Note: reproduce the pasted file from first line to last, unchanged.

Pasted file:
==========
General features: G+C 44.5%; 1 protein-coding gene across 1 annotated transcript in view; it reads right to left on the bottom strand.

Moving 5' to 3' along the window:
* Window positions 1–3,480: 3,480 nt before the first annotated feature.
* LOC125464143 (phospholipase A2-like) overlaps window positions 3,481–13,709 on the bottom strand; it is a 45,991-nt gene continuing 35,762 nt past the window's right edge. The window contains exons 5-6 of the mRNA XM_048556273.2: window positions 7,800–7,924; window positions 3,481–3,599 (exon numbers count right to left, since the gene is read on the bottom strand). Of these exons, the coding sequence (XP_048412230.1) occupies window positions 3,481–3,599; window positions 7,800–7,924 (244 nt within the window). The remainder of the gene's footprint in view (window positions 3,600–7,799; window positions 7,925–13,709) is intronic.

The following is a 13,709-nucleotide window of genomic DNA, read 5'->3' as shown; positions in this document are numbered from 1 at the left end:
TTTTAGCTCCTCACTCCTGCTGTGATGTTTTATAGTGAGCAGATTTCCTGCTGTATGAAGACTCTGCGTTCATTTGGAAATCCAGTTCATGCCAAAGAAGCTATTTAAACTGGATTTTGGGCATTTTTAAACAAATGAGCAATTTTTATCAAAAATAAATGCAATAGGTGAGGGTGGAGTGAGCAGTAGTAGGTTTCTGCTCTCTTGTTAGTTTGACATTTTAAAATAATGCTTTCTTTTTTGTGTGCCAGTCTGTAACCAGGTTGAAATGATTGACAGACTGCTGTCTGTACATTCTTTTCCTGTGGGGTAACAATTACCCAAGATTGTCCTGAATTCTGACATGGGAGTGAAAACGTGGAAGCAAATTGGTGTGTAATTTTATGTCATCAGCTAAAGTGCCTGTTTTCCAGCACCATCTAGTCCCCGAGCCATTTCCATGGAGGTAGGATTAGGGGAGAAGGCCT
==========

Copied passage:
General features: G+C 44.5%; 1 protein-coding gene across 1 annotated transcript in view; it reads right to left on the bottom strand.

Moving 5' to 3' along the window:
* Window positions 1–3,480: 3,480 nt before the first annotated feature.
* LOC125464143 (phospholipase A2-like) overlaps window positions 3,481–13,709 on the bottom strand; it is a 45,991-nt gene continuing 35,762 nt past the window's right edge. The window contains exons 5-6 of the mRNA XM_048556273.2: window positions 7,800–7,924; window positions 3,481–3,599 (exon numbers count right to left, since the gene is read on the bottom strand). Of these exons, the coding sequence (XP_048412230.1) occupies window positions 3,481–3,599; window positions 7,800–7,924 (244 nt within the window). The remainder of the gene's footprint in view (window positions 3,600–7,799; window positions 7,925–13,709) is intronic.

The following is a 13,709-nucleotide window of genomic DNA, read 5'->3' as shown; positions in this document are numbered from 1 at the left end:
TTTTAGCTCCTCACTCCTGCTGTGATGTTTTATAGTGAGCAGATTTCCTGCTGTATGAAGACTCTGCGTTCATTTGGAAATCCAGTTCATGCCAAAGAAGCTATTTAAACTGGATTTTGGGCATTTTTAAACAAATGAGCAATTTTTATCAAAAATAAATGCAATAGGTGAGGGTGGAGTGAGCAGTAGTAGGTTTCTGCTCTCTTGTTAGTTTGACATTTTAAAATAATGCTTTCTTTTTTGTGTGCCAGTCTGTAACCAGGTTGAAATGATTGACAGACTGCTGTCTGTACATTCTTTTCCTGTGGGGTAACAATTACCCAAGATTGTCCTGAATTCTGACATGGGAGTGAAAACGTGGAAGCAAATTGGTGTGTAATTTTATGTCATCAGCTAAAGTGCCTGTTTTCCAGCACCATCTAGTCCCCGAGCCATTTCCATGGAGGTAGGATTAGGGGAGAAGGCCT